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Big Dam Bridge Walk Kicks off Public Health Week
LITTLE ROCK, AR (News release) - A partnership made up of several city governments, nonprofit groups, state agencies and community organizations from around the state joined together for a press conference to launch National Public Health Week in Arkansas.
Speakers included: Arkansas Department of Health Director Dr. Nate Smith; Little Rock Mayor Mark Stodola; North Little Rock Mayor Joe A. Smith; Pulaski County Judge Buddy Villines; and Executive Director of the Arkansas Hunger Relief Alliance Kathy Webb.
Public Health Week is observed during the first full week of April each year. Public Health Week is an opportunity for health professionals to highlight the many ways public health protects and improves the health of individuals and communities. This year’s theme, “Public Health: Start Here,” focuses on the simple, first steps that individuals and communities can take to lead healthier lives.
“Though each person has to decide where to start to become healthier, it is clear from our partners here today that there will be lots of help and support available,” said Dr. Nate Smith, Director and State Health Officer at the Arkansas Department of Health.
“We have Hometown Health Improvement Coalitions and Local Health Units in every county in the state that are ready to help individuals and communities with the health issues most important to them—whether that’s quitting tobacco, eating healthier foods, getting more physical activity, breastfeeding support or getting life-saving immunizations,” Smith added.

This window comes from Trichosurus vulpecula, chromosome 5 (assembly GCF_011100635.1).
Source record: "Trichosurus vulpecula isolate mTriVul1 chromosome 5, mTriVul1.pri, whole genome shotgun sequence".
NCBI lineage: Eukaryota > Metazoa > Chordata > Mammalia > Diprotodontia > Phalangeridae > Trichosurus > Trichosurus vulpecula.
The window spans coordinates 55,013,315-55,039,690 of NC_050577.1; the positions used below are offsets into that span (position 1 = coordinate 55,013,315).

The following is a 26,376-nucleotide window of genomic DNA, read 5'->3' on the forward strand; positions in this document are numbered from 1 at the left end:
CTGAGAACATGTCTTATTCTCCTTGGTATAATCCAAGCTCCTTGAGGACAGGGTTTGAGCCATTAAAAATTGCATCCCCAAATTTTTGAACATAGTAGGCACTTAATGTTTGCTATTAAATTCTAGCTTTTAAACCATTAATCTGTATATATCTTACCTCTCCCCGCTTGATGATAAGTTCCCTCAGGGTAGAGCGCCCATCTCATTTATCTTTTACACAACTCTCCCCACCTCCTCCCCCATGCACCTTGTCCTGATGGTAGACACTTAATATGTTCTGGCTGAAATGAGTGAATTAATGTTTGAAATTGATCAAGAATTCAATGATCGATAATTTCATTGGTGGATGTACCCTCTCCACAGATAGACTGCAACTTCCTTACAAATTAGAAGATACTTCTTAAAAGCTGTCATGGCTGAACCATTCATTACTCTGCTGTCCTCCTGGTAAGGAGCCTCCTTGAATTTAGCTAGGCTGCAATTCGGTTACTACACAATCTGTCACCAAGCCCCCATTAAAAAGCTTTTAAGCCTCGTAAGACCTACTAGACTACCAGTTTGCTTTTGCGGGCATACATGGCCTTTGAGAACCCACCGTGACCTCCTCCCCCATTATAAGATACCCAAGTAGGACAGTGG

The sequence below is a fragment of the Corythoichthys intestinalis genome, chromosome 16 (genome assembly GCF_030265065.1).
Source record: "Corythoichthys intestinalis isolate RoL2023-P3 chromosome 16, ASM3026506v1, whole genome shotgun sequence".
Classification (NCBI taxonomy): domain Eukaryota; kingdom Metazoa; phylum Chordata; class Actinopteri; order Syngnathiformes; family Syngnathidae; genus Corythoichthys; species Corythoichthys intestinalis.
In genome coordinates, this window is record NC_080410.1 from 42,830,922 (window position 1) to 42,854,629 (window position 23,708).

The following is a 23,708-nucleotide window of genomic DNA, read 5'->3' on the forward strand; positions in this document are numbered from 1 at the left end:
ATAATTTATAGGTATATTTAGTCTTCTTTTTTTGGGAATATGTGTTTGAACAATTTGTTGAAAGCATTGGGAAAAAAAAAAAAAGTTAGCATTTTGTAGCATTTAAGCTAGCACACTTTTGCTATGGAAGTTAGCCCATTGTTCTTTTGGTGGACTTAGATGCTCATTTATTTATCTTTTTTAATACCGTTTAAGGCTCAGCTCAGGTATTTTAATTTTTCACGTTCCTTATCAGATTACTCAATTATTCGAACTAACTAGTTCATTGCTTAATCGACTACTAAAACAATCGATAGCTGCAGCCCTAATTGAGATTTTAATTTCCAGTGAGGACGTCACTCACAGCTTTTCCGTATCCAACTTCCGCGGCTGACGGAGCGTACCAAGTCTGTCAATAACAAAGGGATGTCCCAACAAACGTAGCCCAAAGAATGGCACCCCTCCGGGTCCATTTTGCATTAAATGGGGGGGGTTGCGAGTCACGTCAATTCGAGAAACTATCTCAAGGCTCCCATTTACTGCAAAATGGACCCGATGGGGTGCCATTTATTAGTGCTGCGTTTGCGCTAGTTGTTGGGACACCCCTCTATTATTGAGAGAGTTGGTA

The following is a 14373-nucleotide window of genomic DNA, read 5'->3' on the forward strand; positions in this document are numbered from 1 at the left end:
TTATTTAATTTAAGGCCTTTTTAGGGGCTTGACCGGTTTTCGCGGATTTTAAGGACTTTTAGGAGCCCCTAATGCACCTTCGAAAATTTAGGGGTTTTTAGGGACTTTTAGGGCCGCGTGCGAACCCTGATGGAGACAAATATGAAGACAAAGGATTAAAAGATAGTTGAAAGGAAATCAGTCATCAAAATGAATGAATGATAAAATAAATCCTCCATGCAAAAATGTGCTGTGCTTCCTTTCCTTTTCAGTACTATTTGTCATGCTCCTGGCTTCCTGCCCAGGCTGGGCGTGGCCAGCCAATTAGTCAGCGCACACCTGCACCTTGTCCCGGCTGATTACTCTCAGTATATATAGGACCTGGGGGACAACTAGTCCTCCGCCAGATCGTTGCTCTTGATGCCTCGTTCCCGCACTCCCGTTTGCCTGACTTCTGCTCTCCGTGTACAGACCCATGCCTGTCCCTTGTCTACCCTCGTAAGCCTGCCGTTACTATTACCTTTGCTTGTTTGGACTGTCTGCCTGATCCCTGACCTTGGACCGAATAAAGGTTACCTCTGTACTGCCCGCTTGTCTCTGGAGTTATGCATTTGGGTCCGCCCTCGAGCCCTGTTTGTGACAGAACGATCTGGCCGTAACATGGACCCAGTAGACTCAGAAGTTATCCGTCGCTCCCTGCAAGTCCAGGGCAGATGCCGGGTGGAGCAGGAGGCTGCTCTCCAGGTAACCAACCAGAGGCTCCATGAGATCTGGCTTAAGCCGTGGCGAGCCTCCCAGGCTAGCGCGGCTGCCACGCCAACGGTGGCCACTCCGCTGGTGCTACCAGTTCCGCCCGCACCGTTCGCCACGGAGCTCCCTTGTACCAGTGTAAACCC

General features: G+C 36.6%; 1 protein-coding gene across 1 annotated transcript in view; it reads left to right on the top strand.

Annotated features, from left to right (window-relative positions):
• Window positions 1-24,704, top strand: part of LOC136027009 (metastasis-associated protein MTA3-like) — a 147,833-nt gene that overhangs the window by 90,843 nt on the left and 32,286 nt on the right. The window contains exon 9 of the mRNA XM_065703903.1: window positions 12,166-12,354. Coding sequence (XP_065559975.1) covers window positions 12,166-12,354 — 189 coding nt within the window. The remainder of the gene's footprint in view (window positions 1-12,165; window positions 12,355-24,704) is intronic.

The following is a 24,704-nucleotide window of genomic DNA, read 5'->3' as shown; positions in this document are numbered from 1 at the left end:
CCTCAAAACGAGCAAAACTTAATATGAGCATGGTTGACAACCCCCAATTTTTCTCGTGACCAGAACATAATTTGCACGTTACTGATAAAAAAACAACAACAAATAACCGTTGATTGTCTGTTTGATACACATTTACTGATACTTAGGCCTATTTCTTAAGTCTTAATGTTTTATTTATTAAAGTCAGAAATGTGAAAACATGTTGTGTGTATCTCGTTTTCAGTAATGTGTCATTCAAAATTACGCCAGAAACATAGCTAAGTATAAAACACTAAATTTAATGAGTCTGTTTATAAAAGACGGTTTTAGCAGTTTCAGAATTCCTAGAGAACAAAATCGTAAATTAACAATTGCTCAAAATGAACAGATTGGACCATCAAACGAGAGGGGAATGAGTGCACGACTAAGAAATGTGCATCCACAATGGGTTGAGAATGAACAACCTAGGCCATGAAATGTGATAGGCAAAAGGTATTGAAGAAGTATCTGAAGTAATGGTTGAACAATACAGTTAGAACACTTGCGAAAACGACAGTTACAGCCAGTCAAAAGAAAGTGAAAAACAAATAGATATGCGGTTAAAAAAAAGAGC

“We in public health, along with our government and community partners, are committed to providing all Arkansans with opportunities and resources to help them start improving their health.”
Public Health Week is a chance to recognize the work that is being done at the state and community level to address public health issues. There are many programs across the state that, through community partnerships, are available to Arkansans who are ready to make a positive change for their health.
“Our North Little Rock Fit 2 Live initiative has made healthy eating and active living more accessible. Along with the Laman Library, the Hunger Alliance, and other partners, we are making healthy living attainable and fun,” said North Little Rock Mayor Joe A. Smith.
The Hunger Alliance’s Cooking Matters program is one example of a program that is making a difference in communities.
“Arkansas, unfortunately, ranks at or near the top on issues regarding food insecurity. The nutrition program offered by the Arkansas Hunger Relief Alliance, called Cooking Matters, gives low income Arkansas families the skills and confidence they need to eat healthier on a budget,” said Kathy Webb, Executive Director of the Arkansas Hunger Relief Alliance.
For those who want to exercise more, Arkansas has plenty of opportunities for outdoor activity. In addition to its scenic settings such as rivers and mountains, communities across the state have also developed more ways to get active outside.
“We have one of the best trail systems in the country. Hundreds of thousands of people are using the Two Rivers Park Bridge, the Big Dam Bridge, the Junction Bridge and the Clinton Bridge. Community members are enjoying this healthy activity. And, they are losing weight and feeling much better as they go about their daily activities. Get up, get out and go,” said Pulaski County Judge Buddy Villines.
In addition to community-based programs and park systems, Little Rock Mayor Mark Stodola expressed the importance of ensuring workplace and school health programs.
“The City of Little Rock leads by example when it comes to promoting healthy lifestyles, from internal employee health initiatives to our ‘Love Your School’ programming encouraging healthy eating and physical activity among our youth and their families,” Stodola said. “We are invested in improving the health of our citizens and strive to find new ways to keep Little Rock the #1 Great Place to Live.”
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